Rebecca Lindenberg wrote Love, an Index (McSweeney’s 2012) and The Logan Notebooks (Center for Literary Publishing, 2014).  She’s the recipient of an Amy Lowell Fellowship, a National Endowment for the Arts Literature Grant, and several Dorothy Sargent Rosenberg Poetry Prizes, and residencies from the MacDowell Arts Colony and the Fine Arts Work Center in Provincetown.  She holds a Ph.D. in Literature and Creative Writing from the University of Utah, and currently lives in Berlin, Germany.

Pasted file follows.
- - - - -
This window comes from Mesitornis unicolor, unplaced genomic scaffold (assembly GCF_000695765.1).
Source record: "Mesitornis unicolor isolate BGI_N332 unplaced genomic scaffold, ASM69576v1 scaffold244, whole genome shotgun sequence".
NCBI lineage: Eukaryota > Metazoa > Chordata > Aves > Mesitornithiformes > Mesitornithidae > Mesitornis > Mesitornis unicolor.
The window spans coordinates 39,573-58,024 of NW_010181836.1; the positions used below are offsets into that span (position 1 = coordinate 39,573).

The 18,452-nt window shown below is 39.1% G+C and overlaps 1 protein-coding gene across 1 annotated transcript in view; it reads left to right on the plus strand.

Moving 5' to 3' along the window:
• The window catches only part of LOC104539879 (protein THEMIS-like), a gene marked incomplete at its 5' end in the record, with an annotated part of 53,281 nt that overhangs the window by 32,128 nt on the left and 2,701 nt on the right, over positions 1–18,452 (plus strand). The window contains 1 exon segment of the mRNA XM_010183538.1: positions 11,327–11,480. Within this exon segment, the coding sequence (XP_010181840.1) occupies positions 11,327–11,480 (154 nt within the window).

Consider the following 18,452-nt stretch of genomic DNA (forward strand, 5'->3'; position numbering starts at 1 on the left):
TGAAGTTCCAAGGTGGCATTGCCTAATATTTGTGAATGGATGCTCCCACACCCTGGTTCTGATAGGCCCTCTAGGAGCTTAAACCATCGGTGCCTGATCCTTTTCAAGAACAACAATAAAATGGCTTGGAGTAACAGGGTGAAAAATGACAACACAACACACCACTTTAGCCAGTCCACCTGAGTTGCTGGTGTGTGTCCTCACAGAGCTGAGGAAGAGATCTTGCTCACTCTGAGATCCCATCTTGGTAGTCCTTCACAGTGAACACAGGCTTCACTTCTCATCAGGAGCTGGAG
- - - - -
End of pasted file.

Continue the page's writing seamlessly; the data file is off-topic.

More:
Some Notes on the Conversation Poem

I’m pretty grateful to the people who make them that there are lots of different poetries in our time – formal or conceptual or documentary, a wild kind of lyric, minimalism,  contemplative verse, prose poetry, or the poem I see a lot of in submissions – long, un-stanzaed narrative verse, flush left and frequently with a capital letter at the start of each line.  Happily, all of these exist, and many more varieties of text experiment, sounding the possibilities of the page.  I can get excited by all of this.  But there are things I find myself returning and returning to, and one of them is what Samuel Taylor Coleridge called (and now I’m running with it, like scissors) the “Conversation Poem.”